Callist Masalu belonged to Moses Kulola's portion of the Church and Exh. D.3 was put in as part of the respondents' case. We think it is significant that Moses Kulola was not called to testify on the appellants behalf. G While we are on this, we wish also to remark that it has not escaped our notice the fact that Moses Mwamenda, one of the people ought to sue the respondents, did not sign the final version of the Amended Plaint and that the only other witness for the appellants, that is other than Masalu himself, was Alexander Simbila who did not get on board until 1982, after he had left the Roman Catholic Church, and who could only talk of the ramifications of the conflict, rather than the root cause which is what would provide answers to the issues the trial court was looking for. H His being a member of Kamati Maalum did not improve his status nor make him more informed as to what was the constitutional position of T.A.G.
If there was no duly approved 1978 Constitution, which was the one registered in 1981, how come Callist Masalu and others under I

A Kulola, were trying to amend the very same Constitution behind the back of the rest of the members of T.A.G., only that the relevant authorities refused to register the amendments because they had not been approved by the recognized General Conference of T.A.G. Masalu does not say that he did not attend the 1978 conference. Lazaro B clearly asserted that Masalu attended that General Conference and that he had in fact participated in preparing for it. We agree with the learned trial judge that in 1978 a Constitution to replace the 1966 one was approved and we agree also that at the 1982 General Conference it was this 1978 constitution which was used. The Lazaro-Kulola C joint letter was much later, in November, 1983, as we have already seen.
The registration of T.A.G as a society was also the subject matter of complaint. It was alleged by the appellants that it was done in bad faith, so as to facilitate Lazaro's scheme to transfer ministers from their stations, for which there D was no provision under the 1966 Constitution. It was also submitted by the appellants' counsel, Mr. Balonzi, that it was irregular, any way, to register T.A.G. under the Societies Ordinance Cap. 375.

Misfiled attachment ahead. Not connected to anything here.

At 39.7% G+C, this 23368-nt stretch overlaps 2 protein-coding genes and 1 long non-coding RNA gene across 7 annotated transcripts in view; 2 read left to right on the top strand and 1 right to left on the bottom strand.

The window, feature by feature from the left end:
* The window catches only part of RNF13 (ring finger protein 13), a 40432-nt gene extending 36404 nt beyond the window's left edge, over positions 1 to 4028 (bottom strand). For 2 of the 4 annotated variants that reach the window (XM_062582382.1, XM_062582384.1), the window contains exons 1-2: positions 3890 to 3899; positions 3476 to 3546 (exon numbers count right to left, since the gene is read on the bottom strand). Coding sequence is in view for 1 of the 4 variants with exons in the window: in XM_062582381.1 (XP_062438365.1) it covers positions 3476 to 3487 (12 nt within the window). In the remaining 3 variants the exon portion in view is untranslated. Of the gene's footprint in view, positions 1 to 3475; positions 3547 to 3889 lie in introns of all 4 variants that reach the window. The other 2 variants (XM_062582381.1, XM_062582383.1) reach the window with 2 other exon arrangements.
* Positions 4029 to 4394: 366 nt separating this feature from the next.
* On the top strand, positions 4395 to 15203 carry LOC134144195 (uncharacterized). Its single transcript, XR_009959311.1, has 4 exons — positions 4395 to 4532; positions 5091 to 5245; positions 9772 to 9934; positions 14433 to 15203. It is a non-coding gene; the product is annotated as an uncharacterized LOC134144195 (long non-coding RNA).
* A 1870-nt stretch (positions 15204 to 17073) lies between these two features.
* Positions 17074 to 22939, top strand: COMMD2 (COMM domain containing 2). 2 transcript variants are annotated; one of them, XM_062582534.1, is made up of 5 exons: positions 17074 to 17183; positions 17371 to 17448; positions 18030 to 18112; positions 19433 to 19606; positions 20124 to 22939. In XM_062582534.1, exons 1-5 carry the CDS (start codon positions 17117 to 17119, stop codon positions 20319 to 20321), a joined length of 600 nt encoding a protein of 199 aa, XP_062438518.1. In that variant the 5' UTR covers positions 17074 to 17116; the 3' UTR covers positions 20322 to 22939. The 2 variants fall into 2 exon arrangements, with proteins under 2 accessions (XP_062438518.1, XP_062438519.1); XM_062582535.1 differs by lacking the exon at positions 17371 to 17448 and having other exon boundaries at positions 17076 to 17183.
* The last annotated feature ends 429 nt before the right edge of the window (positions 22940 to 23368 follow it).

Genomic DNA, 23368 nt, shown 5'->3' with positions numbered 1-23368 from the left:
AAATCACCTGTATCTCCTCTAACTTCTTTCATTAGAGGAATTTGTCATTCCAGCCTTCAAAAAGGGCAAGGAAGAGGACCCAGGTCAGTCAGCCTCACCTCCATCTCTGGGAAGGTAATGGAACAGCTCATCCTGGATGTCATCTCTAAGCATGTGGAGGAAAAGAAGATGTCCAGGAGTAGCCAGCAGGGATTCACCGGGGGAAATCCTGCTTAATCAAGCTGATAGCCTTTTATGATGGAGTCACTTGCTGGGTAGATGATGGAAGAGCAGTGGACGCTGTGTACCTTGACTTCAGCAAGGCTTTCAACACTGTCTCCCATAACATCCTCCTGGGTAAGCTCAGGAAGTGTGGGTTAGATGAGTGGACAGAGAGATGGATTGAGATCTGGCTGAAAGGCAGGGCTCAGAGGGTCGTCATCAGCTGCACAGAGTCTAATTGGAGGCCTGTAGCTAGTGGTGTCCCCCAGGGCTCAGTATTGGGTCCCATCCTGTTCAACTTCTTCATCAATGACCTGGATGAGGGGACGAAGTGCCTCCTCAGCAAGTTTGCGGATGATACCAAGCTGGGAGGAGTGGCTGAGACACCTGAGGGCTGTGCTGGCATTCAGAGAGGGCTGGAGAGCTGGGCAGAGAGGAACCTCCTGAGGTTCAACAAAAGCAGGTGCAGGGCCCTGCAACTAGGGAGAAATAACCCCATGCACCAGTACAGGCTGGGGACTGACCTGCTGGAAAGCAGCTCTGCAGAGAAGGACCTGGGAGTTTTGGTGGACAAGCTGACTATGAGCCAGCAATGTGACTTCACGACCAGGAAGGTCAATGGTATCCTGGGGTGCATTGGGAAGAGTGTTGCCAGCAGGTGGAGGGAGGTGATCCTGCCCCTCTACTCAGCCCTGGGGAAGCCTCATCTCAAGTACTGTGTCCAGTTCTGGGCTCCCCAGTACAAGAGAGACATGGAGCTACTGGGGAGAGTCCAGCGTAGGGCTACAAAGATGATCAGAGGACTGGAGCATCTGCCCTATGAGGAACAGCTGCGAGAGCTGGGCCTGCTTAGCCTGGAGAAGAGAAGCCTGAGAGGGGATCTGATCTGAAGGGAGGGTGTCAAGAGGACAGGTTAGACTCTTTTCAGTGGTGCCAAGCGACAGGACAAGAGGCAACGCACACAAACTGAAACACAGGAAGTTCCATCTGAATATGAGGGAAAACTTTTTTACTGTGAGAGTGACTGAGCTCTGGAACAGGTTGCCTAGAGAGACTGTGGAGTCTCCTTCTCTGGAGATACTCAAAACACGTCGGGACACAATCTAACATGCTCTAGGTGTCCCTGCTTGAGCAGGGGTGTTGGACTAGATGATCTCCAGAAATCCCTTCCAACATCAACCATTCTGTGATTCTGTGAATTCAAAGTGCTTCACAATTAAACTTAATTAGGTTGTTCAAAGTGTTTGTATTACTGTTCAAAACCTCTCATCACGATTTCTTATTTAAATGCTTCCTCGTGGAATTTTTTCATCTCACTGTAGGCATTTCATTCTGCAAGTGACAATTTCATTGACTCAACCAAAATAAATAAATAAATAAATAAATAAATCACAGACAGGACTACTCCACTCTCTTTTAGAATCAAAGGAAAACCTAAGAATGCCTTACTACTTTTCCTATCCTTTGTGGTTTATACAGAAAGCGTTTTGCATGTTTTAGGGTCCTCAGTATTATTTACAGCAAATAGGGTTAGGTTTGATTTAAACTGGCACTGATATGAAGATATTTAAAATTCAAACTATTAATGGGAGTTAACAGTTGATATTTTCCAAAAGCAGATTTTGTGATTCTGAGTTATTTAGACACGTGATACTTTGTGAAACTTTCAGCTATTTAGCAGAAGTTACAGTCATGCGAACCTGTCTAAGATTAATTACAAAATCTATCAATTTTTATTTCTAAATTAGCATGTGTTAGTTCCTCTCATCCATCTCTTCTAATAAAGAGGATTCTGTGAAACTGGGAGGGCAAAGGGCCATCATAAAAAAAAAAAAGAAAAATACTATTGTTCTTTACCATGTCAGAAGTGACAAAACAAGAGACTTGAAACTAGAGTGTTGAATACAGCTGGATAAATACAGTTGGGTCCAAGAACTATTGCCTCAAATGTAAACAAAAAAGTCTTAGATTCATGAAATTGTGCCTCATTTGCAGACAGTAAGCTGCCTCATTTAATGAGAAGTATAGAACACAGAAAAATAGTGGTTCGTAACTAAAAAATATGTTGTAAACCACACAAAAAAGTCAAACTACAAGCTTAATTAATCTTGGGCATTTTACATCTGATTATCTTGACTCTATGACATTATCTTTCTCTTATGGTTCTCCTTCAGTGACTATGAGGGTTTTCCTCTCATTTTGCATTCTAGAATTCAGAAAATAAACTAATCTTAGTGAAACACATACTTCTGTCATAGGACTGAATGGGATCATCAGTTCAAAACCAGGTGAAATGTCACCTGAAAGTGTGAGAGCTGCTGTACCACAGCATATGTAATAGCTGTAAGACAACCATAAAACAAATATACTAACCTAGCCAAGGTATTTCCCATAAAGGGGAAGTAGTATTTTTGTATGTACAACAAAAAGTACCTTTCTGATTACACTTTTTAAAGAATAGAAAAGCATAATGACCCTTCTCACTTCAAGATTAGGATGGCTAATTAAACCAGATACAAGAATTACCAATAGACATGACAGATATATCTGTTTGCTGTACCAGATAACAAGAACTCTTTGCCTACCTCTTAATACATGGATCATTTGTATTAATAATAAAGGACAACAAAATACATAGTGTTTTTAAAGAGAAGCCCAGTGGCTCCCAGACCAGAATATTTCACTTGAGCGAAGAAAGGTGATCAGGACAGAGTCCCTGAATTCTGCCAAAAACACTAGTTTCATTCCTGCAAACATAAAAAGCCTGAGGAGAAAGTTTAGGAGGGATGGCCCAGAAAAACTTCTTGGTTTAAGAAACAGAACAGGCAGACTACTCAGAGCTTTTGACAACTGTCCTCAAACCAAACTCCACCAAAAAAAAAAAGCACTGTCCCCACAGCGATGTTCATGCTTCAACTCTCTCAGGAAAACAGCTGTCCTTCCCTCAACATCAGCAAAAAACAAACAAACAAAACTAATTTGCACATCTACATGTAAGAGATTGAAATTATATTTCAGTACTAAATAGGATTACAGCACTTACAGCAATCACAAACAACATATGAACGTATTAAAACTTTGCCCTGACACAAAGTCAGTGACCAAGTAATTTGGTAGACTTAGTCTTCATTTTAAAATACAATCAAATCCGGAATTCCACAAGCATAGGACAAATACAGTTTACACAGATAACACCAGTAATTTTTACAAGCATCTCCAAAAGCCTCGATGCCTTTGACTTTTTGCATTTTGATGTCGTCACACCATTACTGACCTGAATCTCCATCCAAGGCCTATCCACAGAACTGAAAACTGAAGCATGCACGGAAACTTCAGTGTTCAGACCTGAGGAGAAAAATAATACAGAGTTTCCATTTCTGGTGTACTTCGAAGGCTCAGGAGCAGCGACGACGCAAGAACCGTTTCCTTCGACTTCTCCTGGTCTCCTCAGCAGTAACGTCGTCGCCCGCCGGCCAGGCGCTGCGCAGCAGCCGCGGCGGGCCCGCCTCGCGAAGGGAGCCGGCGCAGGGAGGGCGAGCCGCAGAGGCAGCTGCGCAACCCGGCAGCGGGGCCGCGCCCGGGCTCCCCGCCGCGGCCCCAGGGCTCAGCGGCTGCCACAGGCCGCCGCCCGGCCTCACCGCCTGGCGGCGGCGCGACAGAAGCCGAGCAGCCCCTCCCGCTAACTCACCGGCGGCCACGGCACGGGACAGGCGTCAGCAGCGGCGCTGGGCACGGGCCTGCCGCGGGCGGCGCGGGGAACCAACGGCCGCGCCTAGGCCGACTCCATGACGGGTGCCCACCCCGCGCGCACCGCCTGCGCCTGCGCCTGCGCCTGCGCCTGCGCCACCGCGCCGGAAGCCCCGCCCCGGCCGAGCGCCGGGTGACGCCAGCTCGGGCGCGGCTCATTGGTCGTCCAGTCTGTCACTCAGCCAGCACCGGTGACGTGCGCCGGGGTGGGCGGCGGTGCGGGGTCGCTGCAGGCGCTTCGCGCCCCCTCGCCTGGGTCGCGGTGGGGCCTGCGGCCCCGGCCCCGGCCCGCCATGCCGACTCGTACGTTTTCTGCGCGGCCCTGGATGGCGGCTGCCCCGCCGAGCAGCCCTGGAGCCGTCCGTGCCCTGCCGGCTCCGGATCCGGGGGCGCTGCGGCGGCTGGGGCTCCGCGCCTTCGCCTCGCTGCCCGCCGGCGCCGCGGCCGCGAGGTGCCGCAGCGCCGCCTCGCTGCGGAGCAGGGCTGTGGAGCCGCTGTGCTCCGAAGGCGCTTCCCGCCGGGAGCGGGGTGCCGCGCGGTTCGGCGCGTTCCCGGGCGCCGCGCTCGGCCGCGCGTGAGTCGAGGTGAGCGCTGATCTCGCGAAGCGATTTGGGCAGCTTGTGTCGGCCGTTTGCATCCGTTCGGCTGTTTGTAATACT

The respondents' case was that the transfers were sanctioned by the Executive Committee to which the General E Conference has delegated powers under the 1978 Constitution. We are satisfied that the operative constitution did provide such powers and that Lazaro was only carrying out the Executive Committee's decision. Whether or not the transfers themselves were in bad faith is in our view a different issue, distinct from the contention that the registration F of T.A.G. as a society was itself done in bad faith and irregular. We now wish to turn to this latter contention and we have to start with the relevant law.
Section 2(1) of the Societies Ordinance defines what society is. Section 6 provides that an organization which is not G otherwise a society as defined, because of certain reasons specified under the Act, may nevertheless be required to apply for registration as a society, within the period specified in the order. This means that the requirement is compulsory to the organisation. What is discretionary is the decision to require, and that is by the Minister. The type of organizations which are not societies but which may nonetheless be required to apply for registration are those H organizations which are not societies because they are exempted under specific situations. T.A.G. as an organization was obliged to have itself registered as a society. It appears that Mr. Ballonzi himself otherwise agreed with this but he submitted that T.A.G. is exempted from the obligation by virtue of the Societies Ordinance (Application) Order I 1954 and he relies on Paragraph 4 of the said Order. Paragraph 4 is "Congregations which assemble exclusively for